Reactive Programming Made Simple Part 3

Let’s do another quick recap on parts 1 and 2: Reactive programming revolves around streams. Streams have 3 key parts (Observables, Operators, and Observers). Observers subscribe to Observables and react to data events as they occur, and if there are operators in the stream they each take their action as data flows past them in the stream. Got it? Then on to the last step!

Threading: Our best friend and worst enemy

Last post we left off with a friendNetworkRequest that returns an Observable to us and an Observer that calls the function displayCountToScreen if a piece of data makes it to it. By this I mean if the data makes it past the filter operator checking if the number is higher than 100. Unfortunately, our set up doesn’t work right now because of one issue: Threading.

Threading is a complicated topic but using it properly can give us a lot of power. It’s the idea of not having just one chain of events, but instead dividing up work into multiple strains of thought and letting them each execute on their own time. Think of it like a railroad track that splits into multiple paths. Each path is still a place for trains (i.e. app logic) to flow, but if something is moving particularly slow we don’t want to make every train wait behind it. It’s better to have multiple paths and allow certain trains to speed by on open paths while their slower counterparts take time.

The UI Thread:

All applications have a main thread which we also call the UI thread. It’s what user’s interact with and by default what most of your app runs on. But since users are always interacting with this thread we need to make sure it doesn’t have any slow moving pieces. If it does do things like waiting for a response from a website apps will freeze up. A user doesn’t know why and may think things are broken, when in reality the app is just waiting for something to finish before it can take any new actions on the main thread.

Since networking is notorious for taking a while to complete (and is always out of an app’s control), network requests must take place on a background thread. Additionally anything we’re doing that is changing a user’s screen must take place on the UI thread. So now we see our issue: How can we have one reactive stream that both makes a request on a background thread and uses that threads result to update the UI thread?

Schedulers:

A fourth component of reactive streams known as Schedulers is our answer. Schedulers let us specify what thread we want different parts of our stream to take place on. We can make them very complicated if we want, but in general it’s best to implement each of two methods once. These are subscribeOn and observeOn.

We add each of these onto our Marbleworks Observable the same way we add an extra operator or subscribe to it. And they each have an individual yet similar impact on the stream. subscribeOn specifies which thread the observable will operate, and observeOn specifies which thread the observer will observe.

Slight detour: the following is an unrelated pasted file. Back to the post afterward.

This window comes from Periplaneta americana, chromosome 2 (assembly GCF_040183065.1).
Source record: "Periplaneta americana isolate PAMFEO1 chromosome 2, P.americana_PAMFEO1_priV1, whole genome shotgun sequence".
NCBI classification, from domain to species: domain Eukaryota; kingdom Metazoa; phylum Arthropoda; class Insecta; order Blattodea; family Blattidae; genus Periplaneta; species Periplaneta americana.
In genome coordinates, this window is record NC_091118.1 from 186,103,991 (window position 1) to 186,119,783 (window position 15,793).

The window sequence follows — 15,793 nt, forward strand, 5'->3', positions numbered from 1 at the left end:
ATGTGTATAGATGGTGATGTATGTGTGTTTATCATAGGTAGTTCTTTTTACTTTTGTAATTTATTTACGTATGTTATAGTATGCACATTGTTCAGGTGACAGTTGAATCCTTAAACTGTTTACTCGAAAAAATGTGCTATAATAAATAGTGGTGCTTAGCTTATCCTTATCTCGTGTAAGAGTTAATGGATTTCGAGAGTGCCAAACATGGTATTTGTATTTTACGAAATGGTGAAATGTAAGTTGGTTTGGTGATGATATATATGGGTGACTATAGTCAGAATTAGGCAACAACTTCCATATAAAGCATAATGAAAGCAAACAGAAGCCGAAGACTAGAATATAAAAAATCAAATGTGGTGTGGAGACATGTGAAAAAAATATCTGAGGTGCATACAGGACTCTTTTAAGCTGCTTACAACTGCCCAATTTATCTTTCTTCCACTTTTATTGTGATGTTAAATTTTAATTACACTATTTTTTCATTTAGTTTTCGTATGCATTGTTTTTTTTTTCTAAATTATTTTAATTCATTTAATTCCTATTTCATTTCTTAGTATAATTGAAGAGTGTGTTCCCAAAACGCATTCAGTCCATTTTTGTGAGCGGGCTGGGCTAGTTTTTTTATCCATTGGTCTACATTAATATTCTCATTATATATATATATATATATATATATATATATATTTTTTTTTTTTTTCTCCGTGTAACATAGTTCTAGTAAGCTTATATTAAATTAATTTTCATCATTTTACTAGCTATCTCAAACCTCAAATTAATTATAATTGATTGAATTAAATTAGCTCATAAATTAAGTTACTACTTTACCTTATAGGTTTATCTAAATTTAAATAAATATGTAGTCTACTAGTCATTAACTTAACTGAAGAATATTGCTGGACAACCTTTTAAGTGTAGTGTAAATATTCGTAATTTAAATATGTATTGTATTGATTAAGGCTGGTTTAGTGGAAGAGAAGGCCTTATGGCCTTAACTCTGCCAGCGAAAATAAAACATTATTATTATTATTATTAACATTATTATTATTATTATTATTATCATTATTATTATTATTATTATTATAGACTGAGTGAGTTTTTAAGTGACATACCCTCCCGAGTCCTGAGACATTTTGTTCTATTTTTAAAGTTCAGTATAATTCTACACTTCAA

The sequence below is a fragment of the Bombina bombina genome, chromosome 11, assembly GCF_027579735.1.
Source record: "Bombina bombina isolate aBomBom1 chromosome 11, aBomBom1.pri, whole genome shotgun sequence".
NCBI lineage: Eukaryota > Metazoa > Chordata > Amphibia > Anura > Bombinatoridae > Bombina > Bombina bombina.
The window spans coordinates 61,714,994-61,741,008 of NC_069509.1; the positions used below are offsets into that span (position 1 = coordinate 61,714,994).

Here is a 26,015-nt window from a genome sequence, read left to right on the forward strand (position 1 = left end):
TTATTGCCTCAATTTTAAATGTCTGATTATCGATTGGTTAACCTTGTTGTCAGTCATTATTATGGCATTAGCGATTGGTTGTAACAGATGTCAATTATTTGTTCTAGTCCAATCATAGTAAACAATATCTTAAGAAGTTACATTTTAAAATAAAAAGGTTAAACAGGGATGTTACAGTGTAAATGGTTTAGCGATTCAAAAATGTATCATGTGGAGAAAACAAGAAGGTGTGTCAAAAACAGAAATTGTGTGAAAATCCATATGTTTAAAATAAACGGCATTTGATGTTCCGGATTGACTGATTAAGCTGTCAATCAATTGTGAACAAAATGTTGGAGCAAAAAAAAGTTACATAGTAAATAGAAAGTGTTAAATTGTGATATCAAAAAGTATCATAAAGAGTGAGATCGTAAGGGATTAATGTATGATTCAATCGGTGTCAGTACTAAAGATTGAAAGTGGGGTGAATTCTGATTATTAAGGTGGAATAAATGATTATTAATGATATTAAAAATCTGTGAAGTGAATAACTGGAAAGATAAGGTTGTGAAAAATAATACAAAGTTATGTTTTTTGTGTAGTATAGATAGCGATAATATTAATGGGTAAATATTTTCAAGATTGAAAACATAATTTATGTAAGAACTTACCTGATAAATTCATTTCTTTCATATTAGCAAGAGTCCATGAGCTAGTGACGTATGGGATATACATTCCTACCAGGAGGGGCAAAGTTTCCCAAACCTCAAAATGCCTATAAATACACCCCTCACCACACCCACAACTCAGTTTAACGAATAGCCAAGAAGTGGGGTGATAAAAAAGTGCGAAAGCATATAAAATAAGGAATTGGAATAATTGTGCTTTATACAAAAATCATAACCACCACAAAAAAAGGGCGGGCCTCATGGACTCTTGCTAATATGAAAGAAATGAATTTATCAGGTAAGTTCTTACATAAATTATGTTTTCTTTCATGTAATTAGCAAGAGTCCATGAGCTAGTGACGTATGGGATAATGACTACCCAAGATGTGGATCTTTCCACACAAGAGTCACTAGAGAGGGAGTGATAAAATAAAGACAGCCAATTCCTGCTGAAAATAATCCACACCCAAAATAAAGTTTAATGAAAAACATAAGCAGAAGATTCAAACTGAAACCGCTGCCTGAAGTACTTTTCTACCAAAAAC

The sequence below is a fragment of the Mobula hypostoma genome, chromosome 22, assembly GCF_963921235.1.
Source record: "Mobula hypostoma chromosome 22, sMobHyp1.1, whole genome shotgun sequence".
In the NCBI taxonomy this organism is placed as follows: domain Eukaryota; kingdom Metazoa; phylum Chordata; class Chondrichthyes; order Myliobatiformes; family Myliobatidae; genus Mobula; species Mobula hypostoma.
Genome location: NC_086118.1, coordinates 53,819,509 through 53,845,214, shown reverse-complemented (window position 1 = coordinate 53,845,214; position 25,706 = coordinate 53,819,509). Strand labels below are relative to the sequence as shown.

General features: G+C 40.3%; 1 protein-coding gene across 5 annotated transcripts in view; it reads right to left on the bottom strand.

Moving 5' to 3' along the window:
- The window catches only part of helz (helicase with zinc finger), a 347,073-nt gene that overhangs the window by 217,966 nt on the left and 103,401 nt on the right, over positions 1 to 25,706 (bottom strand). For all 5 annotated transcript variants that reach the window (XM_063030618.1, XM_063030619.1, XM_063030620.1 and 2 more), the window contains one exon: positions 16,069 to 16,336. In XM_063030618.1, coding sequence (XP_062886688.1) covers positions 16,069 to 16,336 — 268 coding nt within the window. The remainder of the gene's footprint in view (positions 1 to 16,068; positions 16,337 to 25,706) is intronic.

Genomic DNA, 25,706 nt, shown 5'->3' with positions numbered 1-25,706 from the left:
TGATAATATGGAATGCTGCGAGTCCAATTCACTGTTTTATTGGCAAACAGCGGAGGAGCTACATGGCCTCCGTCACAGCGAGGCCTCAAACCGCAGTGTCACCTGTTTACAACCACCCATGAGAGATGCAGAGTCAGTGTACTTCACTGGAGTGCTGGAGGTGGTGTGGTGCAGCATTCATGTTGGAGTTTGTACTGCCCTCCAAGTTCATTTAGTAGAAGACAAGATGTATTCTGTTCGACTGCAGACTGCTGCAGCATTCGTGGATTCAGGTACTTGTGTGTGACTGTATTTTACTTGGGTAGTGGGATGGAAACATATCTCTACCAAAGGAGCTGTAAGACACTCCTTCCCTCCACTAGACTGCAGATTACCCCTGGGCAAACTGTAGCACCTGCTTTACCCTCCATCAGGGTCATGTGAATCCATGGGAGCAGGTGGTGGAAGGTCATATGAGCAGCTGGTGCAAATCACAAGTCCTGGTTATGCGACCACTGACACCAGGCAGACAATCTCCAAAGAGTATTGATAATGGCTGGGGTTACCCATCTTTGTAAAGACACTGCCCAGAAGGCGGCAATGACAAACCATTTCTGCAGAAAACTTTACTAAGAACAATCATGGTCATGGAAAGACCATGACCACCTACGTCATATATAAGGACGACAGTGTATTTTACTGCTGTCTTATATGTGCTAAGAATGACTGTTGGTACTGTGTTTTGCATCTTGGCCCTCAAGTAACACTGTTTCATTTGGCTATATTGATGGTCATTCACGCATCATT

That’s a very confusing way of putting it. Let’s try again: subscribeOn lets us choose a background thread to have most of the data’s transfer/manipulation take place (every operator that is called as data flows through the stream. While observeOn lets us choose the thread where the final step of observing data emissions takes place. In general data operators will take place on a background thread while the observer takes place on the UI thread. We do things with data, and only take up the UI thread when we need to update something for the user.

These Schedulers can be added to our Observable like so:

friendNetworkRequest
.filter(friendCount -> friendCount > 100)
.subscribeOn(Schedulers.io())
.observeOn(AndroidSchedulers.mainthread())
.subscribe(friendCount -> displayCountToScreen(friendCount))

And now if we run our code again it will work! It’s a small (and easily implemented) change to our flow, but it makes all the difference with speed.

Threading is an incredibly powerful and incredibly difficult topic. It can be leveraged to maximize our app’s efficiency but can also be difficult to debug when things don’t go right. Luckily RxJava and RxSwift make implementing threading incredibly simple as we can see by the fact we only added two lines of code to our app. Now we’re ready to make many more network requests, and hopefully build something a little more exciting!

If you liked this post and want to see others like it check out FreeMobileTutorials.com

I’m a self taught Android, iOS and VR developer fascinated with the world of mobile. I’m passionate about learning new technologies by way of teaching others.

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